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The People of the State of New York v. Brian Borden

SUPREME COURT OF THE STATE OF NEW YORK Appellate Division, Fourth Judicial Department


December 30, 2011

THE PEOPLE OF THE STATE OF NEW YORK,
RESPONDENT,
v.
BRIAN BORDEN, DEFENDANT-APPELLANT.

Appeal from a judgment of the Niagara County Court (Matthew J. Murphy, III, J.), rendered July 14, 2010.

People v Borden

Decided on December 30, 2011

Appellate Division, Fourth Department

Published by New York State Law Reporting Bureau pursuant to Judiciary Law § 431.

This opinion is uncorrected and subject to revision before publication in the Official Reports.

PRESENT: FAHEY, J.P., PERADOTTO, LINDLEY, GREEN, AND GORSKI, JJ.

The judgment convicted defendant, upon a jury verdict, of criminal sexual act in the first degree (three counts), predatory sexual assault (two counts) , attempted rape in the first degree and robbery in the first degree.

It is hereby ORDERED that the judgment so appealed from is unanimously affirmed.

Memorandum: Defendant appeals from a judgment convicting him following a jury trial of, inter alia, three counts of criminal sexual act in the first degree (Penal Law § 130.50 [1]), arising from his sexual assault of a woman whom he grabbed off the street and dragged into an alley. We reject defendant's contention that County Court erred in denying his motion for a mistrial based on the testimony of a police detective at trial that defendant asked for an attorney when questioned by the police. Although that testimony was improper, it is clear from the record that it was not intentionally elicited by the prosecutor (cf. People v Morrice, 61 AD3d 1390, 1391). In addition, the court promptly sustained defense counsel's objections and gave appropriate curative instructions. Under the circumstances of this case, we conclude that the court's curative instructions were sufficient to alleviate any prejudice to defendant as a result of the detective's unsolicited testimony (see People v Pierre, 37 AD3d 1172, lv denied 8 NY3d 989; see also People v Nicholas, 286 AD2d 861, 862, affd 98 NY2d 749; People v Clark, 281 AD2d 947, lv denied 96 NY2d 860).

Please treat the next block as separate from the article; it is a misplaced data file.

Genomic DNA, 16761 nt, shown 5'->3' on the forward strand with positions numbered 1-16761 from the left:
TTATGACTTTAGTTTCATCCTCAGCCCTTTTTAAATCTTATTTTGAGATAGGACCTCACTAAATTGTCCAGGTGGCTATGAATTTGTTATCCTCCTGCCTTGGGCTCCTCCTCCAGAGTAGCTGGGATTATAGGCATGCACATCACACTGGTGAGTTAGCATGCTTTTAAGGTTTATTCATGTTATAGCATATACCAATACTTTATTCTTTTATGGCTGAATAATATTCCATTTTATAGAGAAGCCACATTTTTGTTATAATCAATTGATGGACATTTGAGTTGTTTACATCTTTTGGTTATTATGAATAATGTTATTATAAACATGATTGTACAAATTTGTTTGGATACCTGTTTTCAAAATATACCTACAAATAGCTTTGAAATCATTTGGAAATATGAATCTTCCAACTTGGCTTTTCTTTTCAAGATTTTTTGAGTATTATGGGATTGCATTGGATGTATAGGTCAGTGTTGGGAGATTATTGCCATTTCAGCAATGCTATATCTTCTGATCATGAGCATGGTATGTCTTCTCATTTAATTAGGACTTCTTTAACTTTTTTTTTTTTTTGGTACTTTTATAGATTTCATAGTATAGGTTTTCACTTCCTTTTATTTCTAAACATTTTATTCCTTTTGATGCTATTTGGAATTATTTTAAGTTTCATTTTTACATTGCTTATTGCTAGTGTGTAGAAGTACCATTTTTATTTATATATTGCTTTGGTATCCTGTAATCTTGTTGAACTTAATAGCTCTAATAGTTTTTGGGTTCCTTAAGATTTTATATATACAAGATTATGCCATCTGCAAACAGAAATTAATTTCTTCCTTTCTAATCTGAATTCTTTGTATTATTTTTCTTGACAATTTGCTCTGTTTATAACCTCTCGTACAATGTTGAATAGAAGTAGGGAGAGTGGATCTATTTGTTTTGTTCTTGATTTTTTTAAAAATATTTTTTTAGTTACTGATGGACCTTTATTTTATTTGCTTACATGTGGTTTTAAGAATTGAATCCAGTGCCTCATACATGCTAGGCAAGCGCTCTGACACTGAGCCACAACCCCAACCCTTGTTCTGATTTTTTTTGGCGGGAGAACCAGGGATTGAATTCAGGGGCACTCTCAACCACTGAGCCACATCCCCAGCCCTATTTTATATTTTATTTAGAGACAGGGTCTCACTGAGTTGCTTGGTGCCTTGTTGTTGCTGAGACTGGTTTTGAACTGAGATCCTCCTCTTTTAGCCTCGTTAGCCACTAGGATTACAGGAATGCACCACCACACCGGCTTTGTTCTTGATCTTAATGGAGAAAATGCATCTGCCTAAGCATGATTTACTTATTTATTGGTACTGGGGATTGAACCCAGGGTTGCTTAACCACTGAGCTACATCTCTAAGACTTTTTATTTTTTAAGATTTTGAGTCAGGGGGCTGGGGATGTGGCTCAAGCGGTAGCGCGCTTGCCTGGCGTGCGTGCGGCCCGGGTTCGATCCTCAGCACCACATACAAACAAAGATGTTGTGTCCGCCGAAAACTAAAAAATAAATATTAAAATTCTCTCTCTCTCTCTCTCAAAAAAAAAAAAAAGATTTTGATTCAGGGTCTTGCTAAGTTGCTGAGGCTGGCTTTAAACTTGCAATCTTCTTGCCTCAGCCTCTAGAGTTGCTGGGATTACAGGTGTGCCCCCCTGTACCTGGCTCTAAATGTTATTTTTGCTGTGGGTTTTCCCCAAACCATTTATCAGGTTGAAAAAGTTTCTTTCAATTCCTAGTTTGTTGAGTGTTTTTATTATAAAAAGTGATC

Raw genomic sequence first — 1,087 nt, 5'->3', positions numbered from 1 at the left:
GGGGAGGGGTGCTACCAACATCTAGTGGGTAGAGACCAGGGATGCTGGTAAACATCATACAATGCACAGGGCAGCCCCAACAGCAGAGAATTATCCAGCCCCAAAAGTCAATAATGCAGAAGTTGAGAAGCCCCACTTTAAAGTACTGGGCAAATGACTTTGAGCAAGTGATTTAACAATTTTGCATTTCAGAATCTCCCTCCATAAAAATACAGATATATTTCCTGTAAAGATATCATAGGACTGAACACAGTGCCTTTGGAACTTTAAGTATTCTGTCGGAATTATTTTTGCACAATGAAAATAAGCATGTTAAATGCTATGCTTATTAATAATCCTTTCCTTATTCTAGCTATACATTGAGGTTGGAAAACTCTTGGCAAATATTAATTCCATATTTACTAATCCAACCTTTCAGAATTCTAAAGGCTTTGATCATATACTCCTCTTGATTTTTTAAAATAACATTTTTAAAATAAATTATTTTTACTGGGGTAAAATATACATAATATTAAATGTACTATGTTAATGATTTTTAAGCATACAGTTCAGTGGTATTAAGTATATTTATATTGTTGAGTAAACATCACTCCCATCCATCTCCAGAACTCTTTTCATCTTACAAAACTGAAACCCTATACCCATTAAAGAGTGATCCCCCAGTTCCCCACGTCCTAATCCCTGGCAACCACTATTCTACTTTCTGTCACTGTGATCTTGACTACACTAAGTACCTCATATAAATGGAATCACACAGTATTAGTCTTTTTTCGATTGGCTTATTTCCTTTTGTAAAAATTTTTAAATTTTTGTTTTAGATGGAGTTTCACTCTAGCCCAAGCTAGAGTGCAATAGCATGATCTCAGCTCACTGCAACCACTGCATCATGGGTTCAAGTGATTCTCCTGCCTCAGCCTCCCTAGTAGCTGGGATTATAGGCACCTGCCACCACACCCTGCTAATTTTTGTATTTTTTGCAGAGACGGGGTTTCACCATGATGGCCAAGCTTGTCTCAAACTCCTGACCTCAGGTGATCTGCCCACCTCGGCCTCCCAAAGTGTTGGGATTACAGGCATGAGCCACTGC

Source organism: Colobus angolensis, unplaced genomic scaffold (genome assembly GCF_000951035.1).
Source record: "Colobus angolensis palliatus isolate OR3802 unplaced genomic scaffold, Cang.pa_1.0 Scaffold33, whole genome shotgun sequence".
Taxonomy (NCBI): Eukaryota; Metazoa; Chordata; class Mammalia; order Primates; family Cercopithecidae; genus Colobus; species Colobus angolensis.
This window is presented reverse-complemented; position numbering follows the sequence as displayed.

Defendant's further contention that he was denied a fair trial based on the prosecutor's comment during summation regarding the failure of defendant to testify is not preserved for our review, inasmuch as defense counsel requested either a mistrial or a curative instruction with respect to that comment and made no further objection when the requested instruction was given. "Under [those] circumstances, the curative instruction[] must be deemed to have corrected the error to the defendant's satisfaction" (People v Heide, 84 NY2d 943, 944).

Finally, we reject defendant's contention that the court erred in failing to conduct a Frye hearing concerning the admissibility of the DNA results obtained through the "AmpFISTR MiniFiler PCR Amplification Kit for DNA Analysis" (hereafter, MiniFiler test). Prior to trial, the court held a hearing at which a DNA expert called by the People testified without contradiction that the MiniFiler test is simply a more advanced form of traditional polymerase chain reaction/short tandem repeat testing, which this Court and others have long recognized as having gained general acceptance in the scientific community (see People v Fontanez, 278 AD2d 933, 935, lv denied 96 NY2d 862; People v Hall, 266 AD2d 160, lv denied 94 NY2d 901, 948; People v Hamilton, 255 AD2d 693, 694, lv denied 92 NY2d 1032). In addition, the court properly determined that defendant's challenges to the results of the MiniFiler test went to the weight of that evidence, not its admissibility (see generally People v Wesley, 83 NY2d 417, 429; People v Hayes, 33 AD3d 403, 404, lv denied 7 NY3d 902).

Entered: December 30, 2011

Frances E. Cafarell Clerk of the Court

20111230

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